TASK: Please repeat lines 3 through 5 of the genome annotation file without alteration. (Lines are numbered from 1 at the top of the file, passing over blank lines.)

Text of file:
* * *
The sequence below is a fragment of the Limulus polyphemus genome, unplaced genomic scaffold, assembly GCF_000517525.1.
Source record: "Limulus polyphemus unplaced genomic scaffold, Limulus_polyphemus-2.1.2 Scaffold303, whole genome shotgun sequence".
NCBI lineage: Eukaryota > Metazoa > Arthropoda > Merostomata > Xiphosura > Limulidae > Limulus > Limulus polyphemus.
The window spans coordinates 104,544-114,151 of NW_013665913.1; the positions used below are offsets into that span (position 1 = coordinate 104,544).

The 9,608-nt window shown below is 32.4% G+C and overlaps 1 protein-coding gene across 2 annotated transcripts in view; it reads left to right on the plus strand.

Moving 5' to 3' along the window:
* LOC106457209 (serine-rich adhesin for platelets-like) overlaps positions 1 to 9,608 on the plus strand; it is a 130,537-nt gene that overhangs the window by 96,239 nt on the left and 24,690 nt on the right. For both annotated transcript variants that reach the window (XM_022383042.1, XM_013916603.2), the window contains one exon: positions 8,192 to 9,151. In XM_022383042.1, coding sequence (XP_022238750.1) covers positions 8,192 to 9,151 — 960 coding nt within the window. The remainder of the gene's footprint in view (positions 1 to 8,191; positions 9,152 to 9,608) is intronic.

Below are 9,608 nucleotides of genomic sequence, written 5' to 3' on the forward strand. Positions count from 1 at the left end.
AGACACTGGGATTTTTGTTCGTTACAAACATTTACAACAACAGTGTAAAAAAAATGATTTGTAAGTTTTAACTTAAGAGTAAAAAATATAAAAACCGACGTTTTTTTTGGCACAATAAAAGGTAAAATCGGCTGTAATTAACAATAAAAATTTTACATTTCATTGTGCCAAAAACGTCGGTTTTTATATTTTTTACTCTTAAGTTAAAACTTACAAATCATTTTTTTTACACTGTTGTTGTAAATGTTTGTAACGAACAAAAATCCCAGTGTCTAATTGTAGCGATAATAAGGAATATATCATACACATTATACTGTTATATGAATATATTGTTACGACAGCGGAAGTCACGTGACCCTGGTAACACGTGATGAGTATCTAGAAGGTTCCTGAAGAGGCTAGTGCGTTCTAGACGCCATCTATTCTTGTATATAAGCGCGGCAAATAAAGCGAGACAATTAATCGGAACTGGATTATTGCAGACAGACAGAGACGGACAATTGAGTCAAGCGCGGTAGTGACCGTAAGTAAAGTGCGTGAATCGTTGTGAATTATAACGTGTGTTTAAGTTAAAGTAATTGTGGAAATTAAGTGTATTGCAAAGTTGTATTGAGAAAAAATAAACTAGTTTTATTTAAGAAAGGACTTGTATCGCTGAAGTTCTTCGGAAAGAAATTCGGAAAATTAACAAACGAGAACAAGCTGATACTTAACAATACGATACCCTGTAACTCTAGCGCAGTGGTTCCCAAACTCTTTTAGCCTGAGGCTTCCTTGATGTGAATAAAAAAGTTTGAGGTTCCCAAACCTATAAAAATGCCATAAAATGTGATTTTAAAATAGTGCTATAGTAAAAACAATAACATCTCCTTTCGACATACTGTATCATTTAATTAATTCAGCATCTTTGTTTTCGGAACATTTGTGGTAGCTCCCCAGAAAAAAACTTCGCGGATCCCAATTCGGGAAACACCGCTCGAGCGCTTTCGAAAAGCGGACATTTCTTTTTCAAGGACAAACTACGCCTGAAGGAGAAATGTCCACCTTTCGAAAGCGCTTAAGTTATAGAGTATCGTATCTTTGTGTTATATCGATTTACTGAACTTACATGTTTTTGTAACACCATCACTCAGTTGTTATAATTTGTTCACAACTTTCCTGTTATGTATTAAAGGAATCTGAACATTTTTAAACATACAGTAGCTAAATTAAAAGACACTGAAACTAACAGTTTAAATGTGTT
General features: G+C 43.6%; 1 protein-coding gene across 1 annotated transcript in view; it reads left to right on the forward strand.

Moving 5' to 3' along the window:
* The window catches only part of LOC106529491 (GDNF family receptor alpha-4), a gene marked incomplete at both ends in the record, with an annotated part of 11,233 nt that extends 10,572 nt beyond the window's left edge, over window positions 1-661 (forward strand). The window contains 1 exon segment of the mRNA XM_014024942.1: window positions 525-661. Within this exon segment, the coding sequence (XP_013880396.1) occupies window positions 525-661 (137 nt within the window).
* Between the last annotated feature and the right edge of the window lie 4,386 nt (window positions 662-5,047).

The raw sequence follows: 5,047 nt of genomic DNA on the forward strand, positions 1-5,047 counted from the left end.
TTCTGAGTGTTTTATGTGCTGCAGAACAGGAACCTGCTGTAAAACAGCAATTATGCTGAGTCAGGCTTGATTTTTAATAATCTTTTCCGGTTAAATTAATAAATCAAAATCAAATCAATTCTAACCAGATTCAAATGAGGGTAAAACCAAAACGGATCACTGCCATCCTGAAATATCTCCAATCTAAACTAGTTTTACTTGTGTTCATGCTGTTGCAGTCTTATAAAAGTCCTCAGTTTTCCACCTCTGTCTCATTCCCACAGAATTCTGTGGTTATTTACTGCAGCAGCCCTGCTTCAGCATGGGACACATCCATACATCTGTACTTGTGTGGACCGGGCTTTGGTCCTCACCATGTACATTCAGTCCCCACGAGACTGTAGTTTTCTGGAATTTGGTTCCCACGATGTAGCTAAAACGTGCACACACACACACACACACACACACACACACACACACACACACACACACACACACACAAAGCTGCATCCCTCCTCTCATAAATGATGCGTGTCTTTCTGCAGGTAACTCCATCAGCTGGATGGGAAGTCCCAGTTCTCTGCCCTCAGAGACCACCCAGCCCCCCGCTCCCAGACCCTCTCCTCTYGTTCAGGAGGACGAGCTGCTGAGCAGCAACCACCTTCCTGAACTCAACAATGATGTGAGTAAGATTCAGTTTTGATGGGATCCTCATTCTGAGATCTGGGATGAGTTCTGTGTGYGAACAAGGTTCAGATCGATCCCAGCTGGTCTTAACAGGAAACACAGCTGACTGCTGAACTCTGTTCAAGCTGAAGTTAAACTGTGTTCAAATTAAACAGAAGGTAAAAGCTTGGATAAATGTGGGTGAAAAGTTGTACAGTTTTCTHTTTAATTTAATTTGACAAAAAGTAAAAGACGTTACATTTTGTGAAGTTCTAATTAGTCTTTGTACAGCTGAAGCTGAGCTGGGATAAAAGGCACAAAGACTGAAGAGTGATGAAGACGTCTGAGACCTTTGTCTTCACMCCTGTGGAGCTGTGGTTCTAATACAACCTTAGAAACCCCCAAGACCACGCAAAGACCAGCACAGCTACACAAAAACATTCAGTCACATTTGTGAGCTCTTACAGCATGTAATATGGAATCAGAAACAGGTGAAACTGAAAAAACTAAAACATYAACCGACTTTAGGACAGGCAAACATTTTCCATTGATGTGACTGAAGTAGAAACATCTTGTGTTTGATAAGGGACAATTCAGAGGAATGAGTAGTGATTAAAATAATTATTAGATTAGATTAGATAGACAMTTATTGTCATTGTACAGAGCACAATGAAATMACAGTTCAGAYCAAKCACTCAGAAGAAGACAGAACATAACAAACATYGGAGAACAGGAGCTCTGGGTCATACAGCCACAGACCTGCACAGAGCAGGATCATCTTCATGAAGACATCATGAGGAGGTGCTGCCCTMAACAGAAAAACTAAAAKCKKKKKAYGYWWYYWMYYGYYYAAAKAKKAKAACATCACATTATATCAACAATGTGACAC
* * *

NCBI lineage: Eukaryota > Metazoa > Arthropoda > Merostomata > Xiphosura > Limulidae > Limulus > Limulus polyphemus.
The window spans coordinates 104,544-114,151 of NW_013665913.1; the positions used below are offsets into that span (position 1 = coordinate 104,544).

The 9,608-nt window shown below is 32.4% G+C and overlaps 1 protein-coding gene across 2 annotated transcripts in view; it reads left to right on the plus strand.